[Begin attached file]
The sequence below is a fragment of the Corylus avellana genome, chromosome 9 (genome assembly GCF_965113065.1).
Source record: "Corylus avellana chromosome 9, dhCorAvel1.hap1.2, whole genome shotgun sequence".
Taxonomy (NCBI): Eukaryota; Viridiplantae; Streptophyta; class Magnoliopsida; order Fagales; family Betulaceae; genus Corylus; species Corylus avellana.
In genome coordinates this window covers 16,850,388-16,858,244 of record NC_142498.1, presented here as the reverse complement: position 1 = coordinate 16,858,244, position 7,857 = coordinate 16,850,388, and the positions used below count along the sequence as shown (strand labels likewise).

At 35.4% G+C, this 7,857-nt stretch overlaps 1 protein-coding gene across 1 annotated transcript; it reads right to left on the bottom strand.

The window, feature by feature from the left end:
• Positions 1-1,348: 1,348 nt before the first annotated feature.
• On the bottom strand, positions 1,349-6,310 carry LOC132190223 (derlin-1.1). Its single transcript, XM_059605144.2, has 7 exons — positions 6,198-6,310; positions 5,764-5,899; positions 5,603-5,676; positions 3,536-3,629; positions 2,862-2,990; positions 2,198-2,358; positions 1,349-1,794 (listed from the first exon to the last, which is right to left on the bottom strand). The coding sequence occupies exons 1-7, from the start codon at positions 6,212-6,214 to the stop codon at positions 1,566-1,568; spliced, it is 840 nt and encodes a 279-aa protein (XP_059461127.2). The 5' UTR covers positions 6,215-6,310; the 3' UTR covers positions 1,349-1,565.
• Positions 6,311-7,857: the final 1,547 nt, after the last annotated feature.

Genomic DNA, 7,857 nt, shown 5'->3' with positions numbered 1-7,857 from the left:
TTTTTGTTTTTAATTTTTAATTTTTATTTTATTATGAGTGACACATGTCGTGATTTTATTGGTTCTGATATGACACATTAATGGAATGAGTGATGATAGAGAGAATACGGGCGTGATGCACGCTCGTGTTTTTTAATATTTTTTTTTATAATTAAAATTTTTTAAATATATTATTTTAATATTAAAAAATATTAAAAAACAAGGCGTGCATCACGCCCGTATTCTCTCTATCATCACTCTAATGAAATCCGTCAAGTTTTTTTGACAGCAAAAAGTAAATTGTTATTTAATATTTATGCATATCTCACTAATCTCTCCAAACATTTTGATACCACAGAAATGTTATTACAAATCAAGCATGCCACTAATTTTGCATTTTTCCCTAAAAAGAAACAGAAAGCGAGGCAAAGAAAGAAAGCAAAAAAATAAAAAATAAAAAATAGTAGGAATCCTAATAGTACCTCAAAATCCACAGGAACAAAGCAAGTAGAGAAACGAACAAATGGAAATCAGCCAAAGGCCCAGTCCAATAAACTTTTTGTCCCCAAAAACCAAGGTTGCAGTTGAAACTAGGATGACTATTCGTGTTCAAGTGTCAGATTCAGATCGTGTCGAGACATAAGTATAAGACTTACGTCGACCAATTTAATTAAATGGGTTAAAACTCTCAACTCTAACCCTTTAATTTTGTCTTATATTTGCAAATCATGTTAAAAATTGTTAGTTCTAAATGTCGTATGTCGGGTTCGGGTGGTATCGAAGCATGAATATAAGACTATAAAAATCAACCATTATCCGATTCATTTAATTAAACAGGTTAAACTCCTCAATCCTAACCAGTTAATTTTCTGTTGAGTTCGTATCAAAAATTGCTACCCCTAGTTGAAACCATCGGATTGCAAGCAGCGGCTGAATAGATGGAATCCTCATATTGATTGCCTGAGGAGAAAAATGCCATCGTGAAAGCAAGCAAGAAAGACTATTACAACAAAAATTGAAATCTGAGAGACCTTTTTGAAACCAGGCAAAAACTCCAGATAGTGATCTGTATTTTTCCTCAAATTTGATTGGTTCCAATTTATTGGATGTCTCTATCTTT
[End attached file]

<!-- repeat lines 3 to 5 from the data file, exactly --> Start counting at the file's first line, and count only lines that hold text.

Taxonomy (NCBI): Eukaryota; Viridiplantae; Streptophyta; class Magnoliopsida; order Fagales; family Betulaceae; genus Corylus; species Corylus avellana.
In genome coordinates this window covers 16,850,388-16,858,244 of record NC_142498.1, presented here as the reverse complement: position 1 = coordinate 16,858,244, position 7,857 = coordinate 16,850,388, and the positions used below count along the sequence as shown (strand labels likewise).

At 35.4% G+C, this 7,857-nt stretch overlaps 1 protein-coding gene across 1 annotated transcript; it reads right to left on the bottom strand.